Sam Jackson does not, and has never, given a fuck.
He has worked hard, he has honed his art, and he has always done it on his own terms. But, over time, the world has come to give a fuck about him. The injustice, however, is in how it does so. Because to many people, Samuel L. Jackson is still just the wild-eyed, fire-breathing ‘Volume Up’ button you press if you want to make your movie more…motherfucker-y. To unimaginative casting agents or directors he is still a token, recognisable black face that they may cast in order to dilute the Whiteness of their movie—a relic of an older, not-fading-quickly-enough world. As Jackson himself said in 1993:
Casting black actors is still strange for Hollywood. Denzel gets the offer first. Then it’s Danny Glover, Forest Whitaker and Wesley Snipes. Right now, I’m the next one on the list.
He may have leapfrogged up that list in the decades since, but the underlying system remains largely the same.
Well fuck all of that. Fuck the racist system that needs its black actors to be Serious before it calls them Great and fuck any critics or members of the public who still consider him to be just a walking catchphrase. Samuel L. Jackson is a Great Artist. A master craftsman. A consummate entertainer who creates works of high cultural value and who makes deep, resonant statements about humanity, and who does so with a twinkle in his eye and a mischievous, knowing grin on his face, without a hint of pretension. We are blessed to be alive at the same time as he and we should be showering him with awards.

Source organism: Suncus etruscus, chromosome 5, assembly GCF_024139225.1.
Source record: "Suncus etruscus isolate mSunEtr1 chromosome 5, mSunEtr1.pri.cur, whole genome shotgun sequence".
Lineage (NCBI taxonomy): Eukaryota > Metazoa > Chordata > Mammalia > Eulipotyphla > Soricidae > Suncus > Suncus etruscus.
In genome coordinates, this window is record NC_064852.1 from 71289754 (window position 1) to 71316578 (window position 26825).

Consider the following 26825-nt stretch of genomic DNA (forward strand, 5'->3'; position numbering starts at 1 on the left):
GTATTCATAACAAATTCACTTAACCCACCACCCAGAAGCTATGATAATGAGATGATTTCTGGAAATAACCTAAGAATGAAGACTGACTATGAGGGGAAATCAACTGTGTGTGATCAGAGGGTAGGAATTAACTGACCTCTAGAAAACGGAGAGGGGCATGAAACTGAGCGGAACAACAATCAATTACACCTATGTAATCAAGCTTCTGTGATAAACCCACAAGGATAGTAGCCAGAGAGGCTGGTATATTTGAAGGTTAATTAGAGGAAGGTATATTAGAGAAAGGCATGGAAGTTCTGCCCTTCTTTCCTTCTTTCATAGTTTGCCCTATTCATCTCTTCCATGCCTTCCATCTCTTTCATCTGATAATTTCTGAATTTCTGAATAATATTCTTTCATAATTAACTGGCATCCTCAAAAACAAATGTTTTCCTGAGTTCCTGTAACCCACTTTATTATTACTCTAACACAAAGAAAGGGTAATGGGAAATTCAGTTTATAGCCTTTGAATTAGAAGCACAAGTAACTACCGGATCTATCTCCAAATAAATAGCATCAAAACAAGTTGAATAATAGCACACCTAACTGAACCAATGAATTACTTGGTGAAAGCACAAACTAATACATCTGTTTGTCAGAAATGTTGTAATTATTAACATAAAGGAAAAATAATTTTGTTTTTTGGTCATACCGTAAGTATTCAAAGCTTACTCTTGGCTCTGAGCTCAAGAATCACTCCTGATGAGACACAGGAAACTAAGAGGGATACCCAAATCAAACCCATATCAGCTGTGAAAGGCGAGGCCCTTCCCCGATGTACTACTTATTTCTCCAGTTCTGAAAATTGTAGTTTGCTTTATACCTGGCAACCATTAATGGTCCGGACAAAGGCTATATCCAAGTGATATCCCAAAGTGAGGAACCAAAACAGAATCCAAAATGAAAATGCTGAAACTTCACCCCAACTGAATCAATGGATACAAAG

There is a golden, luminescent line that runs through Jackson’s life and career that is key to understanding him. A heritage of defiance that defines him as well as his work. He was one of the ushers at Martin Luther King Jr.’s funeral, and, involving himself with the Black Power movement, he was once quoted after the tragedy as as saying:
I was angry about the assassination, but I wasn’t shocked by it. I knew that change was going to take something different - not sit-ins, not peaceful coexistence.
The year after the assassination, Jackson and a few fellow activists held members of their Atlanta college board of trustees hostage, demanding reforms in governance and curriculum. His involvement with the movement gradually increasing, his mother feared for his safety after a warning from the FBI and so sent him to Los Angeles, where he channeled his energies into acting, starting on the stage and making his way to bit parts on the small and then big screen.
Sam Jackson has appeared in over one hundred movies, and he is the highest grossing actor of all time (no, Stan Lee doesn’t count). We take him for granted now. We take his presence as a given. He’s Nick Fury for God’s sake. But in such a world, it is easy to forget the depth of the man’s skill.
Jackson’s Fury is a, along with his twin star Tony Stark, the centre of gravity around which the behemoth that is the Marvel Cinematic Universe rotates. That kind of responsibility requires a force of presence and a charisma that is as rare as unicorn tears. Jackson has it in spades. By minutes of screen time he is one of the minimal players on this giant chessboard, and yet his monocular command casts a shadow over everything, even in the vast stretches that he is off screen. It might seem like an easy task, a natural consequence of the screenplay perhaps and nothing else, but turn back time, cast anyone else in that role, and watch the house of cards tumble. In superhero movies, there needs to be a natural, delicate blend of camp and sincerity; of pop and menace. Jackson perfected this cocktail on his first go around.